Stop fingerprinting the hungry

Stop fingerprinting the hungry

Mayor Bloomberg must immediately drop the city’s policy of fingerprinting poor people who seek food.

This bad policy –only in effect in New York City and the state of Arizona- has been harshly criticized by anti-hunger advocates and elected officials, including President Obama, since its inception in 2006 as a supposedly anti-fraud measure.

On Tuesday, Governor Cuomo pledged to use the state’s authority to end the city requirement. But a defiant Bloomberg reportedly has said that he will try to persuade the Governor to keep the policy. “There’s no stigma attached to being fingerprinted,” he reportedly said, all the while knowing that fingerprinting is associated with criminal checks.

Contrary to the Mayor’s out-of-touch assertions, those on the ground working with the poor have long reported that fingerprinting dissuades workers who have lost their jobs from seeking the assistance. Nearly 30,000 eligible people do not apply for food stamps because of the time-consuming and embarrasing requirement of finger-imaging.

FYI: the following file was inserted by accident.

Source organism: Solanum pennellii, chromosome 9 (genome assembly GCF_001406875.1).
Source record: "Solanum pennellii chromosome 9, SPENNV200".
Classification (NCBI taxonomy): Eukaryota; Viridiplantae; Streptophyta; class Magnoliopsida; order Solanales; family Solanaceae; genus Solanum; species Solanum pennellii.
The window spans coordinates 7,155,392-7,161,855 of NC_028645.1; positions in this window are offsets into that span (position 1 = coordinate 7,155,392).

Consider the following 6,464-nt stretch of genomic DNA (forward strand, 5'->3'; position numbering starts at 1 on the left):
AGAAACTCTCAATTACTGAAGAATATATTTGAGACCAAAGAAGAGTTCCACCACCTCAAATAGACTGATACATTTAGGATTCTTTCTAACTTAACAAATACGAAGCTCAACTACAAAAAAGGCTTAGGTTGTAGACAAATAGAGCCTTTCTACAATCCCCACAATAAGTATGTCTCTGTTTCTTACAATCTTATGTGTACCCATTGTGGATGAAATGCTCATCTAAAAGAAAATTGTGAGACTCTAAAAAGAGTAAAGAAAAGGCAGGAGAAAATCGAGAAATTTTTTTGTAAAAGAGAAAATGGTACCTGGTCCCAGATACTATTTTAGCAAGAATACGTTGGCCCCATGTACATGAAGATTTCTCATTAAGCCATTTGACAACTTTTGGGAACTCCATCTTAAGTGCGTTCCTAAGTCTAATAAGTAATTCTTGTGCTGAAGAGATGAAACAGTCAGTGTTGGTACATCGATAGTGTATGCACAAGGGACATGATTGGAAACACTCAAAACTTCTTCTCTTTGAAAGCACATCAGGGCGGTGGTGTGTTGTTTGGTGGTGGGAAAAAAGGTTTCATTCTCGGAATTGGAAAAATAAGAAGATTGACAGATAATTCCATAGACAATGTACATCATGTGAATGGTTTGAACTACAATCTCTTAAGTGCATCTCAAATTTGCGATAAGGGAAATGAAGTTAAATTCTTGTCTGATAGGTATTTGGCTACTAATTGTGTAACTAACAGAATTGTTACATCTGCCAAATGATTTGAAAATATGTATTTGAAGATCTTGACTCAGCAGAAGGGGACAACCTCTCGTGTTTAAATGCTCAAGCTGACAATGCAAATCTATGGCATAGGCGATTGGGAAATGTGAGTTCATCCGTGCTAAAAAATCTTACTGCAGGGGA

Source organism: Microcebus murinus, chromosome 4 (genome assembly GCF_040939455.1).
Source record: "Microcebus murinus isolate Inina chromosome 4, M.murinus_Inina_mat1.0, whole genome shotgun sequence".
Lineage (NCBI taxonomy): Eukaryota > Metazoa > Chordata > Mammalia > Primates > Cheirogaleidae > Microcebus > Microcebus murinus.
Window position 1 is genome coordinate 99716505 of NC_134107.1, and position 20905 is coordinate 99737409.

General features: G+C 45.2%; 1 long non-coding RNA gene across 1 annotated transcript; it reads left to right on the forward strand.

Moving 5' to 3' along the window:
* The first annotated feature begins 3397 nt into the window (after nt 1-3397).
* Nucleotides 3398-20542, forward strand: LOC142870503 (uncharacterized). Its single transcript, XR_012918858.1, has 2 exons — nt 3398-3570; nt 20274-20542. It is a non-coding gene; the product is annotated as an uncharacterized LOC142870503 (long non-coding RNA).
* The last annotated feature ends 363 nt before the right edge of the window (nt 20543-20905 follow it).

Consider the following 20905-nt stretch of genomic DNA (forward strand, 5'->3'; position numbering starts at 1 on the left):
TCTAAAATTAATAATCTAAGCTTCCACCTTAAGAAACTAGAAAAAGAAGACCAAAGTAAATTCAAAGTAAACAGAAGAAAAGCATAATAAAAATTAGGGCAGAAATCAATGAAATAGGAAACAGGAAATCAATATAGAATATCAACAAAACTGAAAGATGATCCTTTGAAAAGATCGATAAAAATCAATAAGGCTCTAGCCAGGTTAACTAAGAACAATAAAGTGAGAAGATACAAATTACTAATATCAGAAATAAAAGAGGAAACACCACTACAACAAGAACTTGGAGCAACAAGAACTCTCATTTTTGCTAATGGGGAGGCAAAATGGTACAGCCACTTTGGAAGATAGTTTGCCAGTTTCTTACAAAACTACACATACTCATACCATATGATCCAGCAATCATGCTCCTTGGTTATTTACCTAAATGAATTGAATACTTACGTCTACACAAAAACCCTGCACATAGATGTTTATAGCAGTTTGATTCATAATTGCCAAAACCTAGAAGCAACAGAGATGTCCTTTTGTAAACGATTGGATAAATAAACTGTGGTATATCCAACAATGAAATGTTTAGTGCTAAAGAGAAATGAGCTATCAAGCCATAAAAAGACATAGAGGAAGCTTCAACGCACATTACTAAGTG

But how specifically the poor are subjected to scrutiny isn’t the only problem. In the six years of implementation, the Mayor hasn’t been able to document the success of fingerprinting in deterring fraud and avoiding duplication of requests. In fact, at a recent City Council hearing, his human resources commissioner Robert Doar failed to explain the effectiveness of the policy.

Critical of City Hall’s policy, the City Council Speaker Christine Quinn – an otherwise Bloomberg ally –introduced legislation that will require the City to report any food stamp fraud actually detected by fingerprinting.

With unemployment and poverty on the rise, Bloomberg should voluntarily end a requirement that discourages hungry New Yorkers from obtaining food –instead of letting his constituents wait for the Governor to undo this wrongheaded policy.